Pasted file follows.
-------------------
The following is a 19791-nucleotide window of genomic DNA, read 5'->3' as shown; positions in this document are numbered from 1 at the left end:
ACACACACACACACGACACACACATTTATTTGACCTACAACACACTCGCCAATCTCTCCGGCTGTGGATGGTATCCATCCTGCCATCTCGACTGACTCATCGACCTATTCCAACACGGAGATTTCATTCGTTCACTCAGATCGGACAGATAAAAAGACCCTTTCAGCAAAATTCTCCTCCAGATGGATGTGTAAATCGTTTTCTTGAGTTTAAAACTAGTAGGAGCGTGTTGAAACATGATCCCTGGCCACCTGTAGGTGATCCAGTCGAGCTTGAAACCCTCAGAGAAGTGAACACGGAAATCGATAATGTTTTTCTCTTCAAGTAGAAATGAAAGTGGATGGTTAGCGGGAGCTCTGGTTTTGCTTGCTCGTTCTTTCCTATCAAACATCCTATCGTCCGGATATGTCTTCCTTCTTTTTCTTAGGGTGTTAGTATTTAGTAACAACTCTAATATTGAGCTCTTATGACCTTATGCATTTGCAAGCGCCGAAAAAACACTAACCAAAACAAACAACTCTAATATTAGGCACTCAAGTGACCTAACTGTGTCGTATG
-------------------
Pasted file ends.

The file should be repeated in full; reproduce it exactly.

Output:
The following is a 19791-nucleotide window of genomic DNA, read 5'->3' as shown; positions in this document are numbered from 1 at the left end:
ACACACACACACACGACACACACATTTATTTGACCTACAACACACTCGCCAATCTCTCCGGCTGTGGATGGTATCCATCCTGCCATCTCGACTGACTCATCGACCTATTCCAACACGGAGATTTCATTCGTTCACTCAGATCGGACAGATAAAAAGACCCTTTCAGCAAAATTCTCCTCCAGATGGATGTGTAAATCGTTTTCTTGAGTTTAAAACTAGTAGGAGCGTGTTGAAACATGATCCCTGGCCACCTGTAGGTGATCCAGTCGAGCTTGAAACCCTCAGAGAAGTGAACACGGAAATCGATAATGTTTTTCTCTTCAAGTAGAAATGAAAGTGGATGGTTAGCGGGAGCTCTGGTTTTGCTTGCTCGTTCTTTCCTATCAAACATCCTATCGTCCGGATATGTCTTCCTTCTTTTTCTTAGGGTGTTAGTATTTAGTAACAACTCTAATATTGAGCTCTTATGACCTTATGCATTTGCAAGCGCCGAAAAAACACTAACCAAAACAAACAACTCTAATATTAGGCACTCAAGTGACCTAACTGTGTCGTATG